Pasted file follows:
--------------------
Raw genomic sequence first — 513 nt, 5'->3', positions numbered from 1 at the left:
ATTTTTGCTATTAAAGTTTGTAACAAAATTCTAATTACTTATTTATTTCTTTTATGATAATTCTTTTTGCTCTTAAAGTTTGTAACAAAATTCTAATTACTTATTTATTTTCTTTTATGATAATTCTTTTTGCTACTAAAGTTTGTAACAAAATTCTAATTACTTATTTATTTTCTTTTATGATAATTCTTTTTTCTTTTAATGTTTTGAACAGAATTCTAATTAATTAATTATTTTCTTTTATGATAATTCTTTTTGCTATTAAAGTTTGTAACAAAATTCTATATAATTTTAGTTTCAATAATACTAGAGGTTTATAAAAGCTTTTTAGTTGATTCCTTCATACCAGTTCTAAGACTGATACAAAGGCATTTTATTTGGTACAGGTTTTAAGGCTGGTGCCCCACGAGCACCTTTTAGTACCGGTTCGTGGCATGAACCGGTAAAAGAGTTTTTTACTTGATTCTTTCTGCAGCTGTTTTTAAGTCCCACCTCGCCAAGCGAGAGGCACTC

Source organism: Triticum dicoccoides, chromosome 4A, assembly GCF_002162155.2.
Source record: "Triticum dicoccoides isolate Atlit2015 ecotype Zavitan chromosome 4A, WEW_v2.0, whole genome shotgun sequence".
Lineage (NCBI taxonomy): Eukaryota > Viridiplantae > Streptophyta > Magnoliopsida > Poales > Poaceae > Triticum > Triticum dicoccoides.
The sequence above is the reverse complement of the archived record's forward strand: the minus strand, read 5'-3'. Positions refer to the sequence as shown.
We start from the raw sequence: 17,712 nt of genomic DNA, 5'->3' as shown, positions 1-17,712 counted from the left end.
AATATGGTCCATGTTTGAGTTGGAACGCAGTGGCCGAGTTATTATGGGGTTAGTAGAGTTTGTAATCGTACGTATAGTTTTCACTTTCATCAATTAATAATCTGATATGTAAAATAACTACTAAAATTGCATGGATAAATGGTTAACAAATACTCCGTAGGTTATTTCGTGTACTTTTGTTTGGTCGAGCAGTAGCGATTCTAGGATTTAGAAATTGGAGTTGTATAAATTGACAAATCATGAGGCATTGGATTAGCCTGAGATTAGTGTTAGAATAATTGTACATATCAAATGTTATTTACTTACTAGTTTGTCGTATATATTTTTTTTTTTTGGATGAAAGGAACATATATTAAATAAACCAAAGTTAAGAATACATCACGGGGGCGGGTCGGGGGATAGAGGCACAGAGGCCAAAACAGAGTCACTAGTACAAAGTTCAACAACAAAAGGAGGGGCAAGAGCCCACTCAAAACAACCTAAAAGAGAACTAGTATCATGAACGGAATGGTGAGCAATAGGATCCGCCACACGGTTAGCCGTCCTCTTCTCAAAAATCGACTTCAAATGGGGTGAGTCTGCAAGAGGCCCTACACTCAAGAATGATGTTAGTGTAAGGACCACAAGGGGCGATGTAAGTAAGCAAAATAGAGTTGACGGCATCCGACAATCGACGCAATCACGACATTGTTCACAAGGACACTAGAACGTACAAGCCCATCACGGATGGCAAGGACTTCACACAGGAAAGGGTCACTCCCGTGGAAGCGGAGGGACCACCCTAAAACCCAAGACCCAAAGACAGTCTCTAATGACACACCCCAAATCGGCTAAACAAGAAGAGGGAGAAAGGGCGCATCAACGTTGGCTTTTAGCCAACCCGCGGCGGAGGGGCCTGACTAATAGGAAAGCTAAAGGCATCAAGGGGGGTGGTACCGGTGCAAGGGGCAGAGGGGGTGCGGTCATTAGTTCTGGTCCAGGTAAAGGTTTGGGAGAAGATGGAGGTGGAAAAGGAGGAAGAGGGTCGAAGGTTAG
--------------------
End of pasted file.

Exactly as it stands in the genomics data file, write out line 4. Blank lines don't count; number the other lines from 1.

Source record: "Triticum dicoccoides isolate Atlit2015 ecotype Zavitan chromosome 4A, WEW_v2.0, whole genome shotgun sequence".